23. .Sam.
    • one year ago
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    So we'll mix them up \[v_1=\alpha t_1 ~~~~~~ -\beta t_2=-v_1 \] Getting \[\beta t_2= \alpha t_1\]

  24. ParthKohli
    • one year ago
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    You just eliminated \(v_1\) when you actually need it.

  25. .Sam.
    • one year ago
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    Right, \[v_1=\frac{\alpha(T-t_2)}{\beta}\]

  26. ParthKohli
    • one year ago
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    But \(t_2\) is not a known thing. You defined it. Express in terms of alpha, beta and T.

  27. .Sam.
    • one year ago
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    What about the distance?

  28. .Sam.
    • one year ago
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    /displacement

  29. ParthKohli
    • one year ago
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    You have to calculate that. Both 1 and 2 are to be given in terms of alpha, beta and T.

  30. ParthKohli
    • one year ago
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    Do you want to try more?

  31. .Sam.
    • one year ago
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    I'm getting more variables, lol

  32. .Sam.
    • one year ago
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    But it would've been easier if we used calculus method

  33. ParthKohli
    • one year ago
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    OK, so like \(v_1 = \alpha t_1 \Rightarrow t_1 = \dfrac{v_1}{\alpha}\). Similarly \(0 = v_1 - \beta t_2 \Rightarrow t_2 = \dfrac{v_1}{\beta}\). Now\[T = t_1 + t_2 = \frac{v_1}{\alpha} + \frac{v_1}{\beta}\]Solving for \(v_1 \), we get \(v_1 = \dfrac{\alpha\beta T}{\alpha + \beta }\)

  34. .Sam.
    • one year ago
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    Aw man it was getting close :P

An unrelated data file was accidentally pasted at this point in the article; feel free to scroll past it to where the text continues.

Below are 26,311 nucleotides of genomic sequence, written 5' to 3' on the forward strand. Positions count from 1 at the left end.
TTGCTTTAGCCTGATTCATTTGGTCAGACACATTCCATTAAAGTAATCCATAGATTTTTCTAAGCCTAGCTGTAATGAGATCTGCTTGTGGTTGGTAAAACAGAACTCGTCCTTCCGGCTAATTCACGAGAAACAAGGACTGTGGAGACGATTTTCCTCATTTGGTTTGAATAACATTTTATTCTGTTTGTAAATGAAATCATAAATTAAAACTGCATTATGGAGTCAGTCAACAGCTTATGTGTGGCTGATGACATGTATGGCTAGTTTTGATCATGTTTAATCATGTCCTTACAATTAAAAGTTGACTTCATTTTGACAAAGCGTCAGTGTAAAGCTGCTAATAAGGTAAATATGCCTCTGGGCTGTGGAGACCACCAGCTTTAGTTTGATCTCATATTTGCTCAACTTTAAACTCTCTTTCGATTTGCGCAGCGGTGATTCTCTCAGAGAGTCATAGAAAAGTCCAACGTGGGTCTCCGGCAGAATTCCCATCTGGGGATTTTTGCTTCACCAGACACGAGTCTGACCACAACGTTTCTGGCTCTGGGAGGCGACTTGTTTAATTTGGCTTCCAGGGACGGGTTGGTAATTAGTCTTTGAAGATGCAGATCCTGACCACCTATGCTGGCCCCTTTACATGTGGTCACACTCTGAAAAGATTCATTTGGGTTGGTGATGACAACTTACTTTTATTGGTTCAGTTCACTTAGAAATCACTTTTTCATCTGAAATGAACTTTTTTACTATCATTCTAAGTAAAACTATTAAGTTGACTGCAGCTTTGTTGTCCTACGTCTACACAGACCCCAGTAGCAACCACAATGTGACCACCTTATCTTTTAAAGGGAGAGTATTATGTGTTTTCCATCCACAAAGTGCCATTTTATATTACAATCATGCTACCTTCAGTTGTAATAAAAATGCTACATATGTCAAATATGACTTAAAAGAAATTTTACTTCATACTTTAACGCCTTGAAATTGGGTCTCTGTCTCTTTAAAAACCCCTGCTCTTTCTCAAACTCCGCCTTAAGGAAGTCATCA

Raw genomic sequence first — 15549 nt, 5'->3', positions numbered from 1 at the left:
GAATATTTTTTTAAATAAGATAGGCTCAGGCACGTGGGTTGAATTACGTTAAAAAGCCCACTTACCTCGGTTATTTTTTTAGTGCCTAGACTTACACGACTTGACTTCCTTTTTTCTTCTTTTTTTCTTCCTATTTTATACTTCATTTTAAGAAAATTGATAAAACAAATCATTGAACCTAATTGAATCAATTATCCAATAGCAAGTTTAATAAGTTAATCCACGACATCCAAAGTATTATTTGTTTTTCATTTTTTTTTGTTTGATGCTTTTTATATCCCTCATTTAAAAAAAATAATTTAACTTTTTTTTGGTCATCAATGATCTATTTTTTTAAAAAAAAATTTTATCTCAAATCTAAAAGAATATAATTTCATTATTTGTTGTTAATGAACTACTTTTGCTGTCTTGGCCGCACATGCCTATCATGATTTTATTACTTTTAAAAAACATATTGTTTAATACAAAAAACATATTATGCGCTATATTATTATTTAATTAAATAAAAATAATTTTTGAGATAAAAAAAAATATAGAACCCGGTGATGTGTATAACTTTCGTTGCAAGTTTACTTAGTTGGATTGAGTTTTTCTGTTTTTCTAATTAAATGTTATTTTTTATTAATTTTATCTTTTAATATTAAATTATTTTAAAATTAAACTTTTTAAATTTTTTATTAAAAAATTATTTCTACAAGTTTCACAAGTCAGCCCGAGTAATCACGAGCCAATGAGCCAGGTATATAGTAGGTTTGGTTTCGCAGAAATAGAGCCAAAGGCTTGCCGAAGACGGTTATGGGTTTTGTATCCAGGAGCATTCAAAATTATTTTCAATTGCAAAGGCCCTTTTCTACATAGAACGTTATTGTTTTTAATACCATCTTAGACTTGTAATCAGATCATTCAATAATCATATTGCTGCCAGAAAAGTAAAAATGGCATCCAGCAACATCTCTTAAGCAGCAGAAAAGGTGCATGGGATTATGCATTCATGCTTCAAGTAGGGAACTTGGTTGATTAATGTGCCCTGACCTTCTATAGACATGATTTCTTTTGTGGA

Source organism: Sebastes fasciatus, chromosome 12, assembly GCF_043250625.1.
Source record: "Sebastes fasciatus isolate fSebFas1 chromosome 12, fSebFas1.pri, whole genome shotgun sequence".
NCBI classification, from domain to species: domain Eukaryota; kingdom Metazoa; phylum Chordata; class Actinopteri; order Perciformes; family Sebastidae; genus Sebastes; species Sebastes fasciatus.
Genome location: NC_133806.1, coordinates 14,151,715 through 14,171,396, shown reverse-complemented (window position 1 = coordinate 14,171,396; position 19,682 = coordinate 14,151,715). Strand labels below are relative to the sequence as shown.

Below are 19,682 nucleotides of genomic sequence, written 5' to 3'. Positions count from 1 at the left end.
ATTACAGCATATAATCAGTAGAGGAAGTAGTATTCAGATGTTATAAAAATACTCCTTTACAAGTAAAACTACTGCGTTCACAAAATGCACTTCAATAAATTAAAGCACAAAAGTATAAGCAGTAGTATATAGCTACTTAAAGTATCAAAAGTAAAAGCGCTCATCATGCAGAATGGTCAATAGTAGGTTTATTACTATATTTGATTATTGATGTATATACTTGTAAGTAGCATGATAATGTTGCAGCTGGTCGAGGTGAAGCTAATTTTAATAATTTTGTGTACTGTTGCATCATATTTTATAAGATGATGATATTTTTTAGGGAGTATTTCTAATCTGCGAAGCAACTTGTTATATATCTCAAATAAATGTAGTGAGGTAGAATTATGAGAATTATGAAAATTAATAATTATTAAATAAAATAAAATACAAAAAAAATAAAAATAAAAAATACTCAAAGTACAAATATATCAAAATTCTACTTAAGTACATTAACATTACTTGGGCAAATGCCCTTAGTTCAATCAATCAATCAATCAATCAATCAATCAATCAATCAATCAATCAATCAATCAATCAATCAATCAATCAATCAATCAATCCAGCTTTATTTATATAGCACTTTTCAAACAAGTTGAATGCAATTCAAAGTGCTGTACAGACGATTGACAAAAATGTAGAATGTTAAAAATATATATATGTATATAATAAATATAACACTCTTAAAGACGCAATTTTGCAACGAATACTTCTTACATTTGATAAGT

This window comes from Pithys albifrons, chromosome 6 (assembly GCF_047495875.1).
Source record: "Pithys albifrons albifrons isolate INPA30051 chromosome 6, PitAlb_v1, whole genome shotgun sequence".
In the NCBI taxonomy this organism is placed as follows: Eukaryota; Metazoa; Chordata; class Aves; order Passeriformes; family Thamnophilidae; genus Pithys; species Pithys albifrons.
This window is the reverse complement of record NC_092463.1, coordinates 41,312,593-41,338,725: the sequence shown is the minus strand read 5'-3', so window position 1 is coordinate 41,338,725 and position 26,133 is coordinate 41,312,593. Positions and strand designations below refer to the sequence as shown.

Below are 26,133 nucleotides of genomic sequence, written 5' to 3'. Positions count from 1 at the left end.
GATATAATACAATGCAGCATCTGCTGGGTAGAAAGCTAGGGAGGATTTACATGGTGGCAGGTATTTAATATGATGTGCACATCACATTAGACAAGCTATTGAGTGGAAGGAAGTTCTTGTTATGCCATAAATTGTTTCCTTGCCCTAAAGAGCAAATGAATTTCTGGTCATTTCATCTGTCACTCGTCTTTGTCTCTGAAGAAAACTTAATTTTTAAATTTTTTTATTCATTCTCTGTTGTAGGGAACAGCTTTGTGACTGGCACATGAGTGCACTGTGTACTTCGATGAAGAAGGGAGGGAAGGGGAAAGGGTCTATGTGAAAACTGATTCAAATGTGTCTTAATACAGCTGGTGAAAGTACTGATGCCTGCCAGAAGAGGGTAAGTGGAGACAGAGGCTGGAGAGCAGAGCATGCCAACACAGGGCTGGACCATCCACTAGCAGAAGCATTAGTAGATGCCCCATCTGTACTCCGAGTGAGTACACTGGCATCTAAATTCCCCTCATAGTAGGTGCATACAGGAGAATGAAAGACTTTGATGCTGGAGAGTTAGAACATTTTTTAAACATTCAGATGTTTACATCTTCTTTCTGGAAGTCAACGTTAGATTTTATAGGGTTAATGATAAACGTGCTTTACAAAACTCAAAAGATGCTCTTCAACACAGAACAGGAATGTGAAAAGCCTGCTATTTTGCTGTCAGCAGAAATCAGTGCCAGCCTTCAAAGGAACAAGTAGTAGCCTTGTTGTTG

35. ParthKohli
    • one year ago
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    :-D

  36. ParthKohli
    • one year ago
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    Try the 2nd one maybe?

  37. .Sam.
    • one year ago
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    Average velocity for the whole journey is it?

  38. ParthKohli
    • one year ago
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    Yeah.

  39. .Sam.
    • one year ago
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    is it zero

  40. ParthKohli
    • one year ago
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    No, because the displacement isn't zero.

  41. .Sam.
    • one year ago
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    But the initial and final velocities are zero

  42. ParthKohli
    • one year ago
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    I have not asked for the average acceleration.

  43. ParthKohli
    • one year ago
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    :-P

  44. ParthKohli
    • one year ago
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    \[\overline{v} = \dfrac{\Delta s}{\Delta t}\]

  45. .Sam.
    • one year ago
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    I've got \[\frac{x_2}{x_3-x_2}=\frac{\beta}{\alpha}=\frac{t_1}{t_2}\]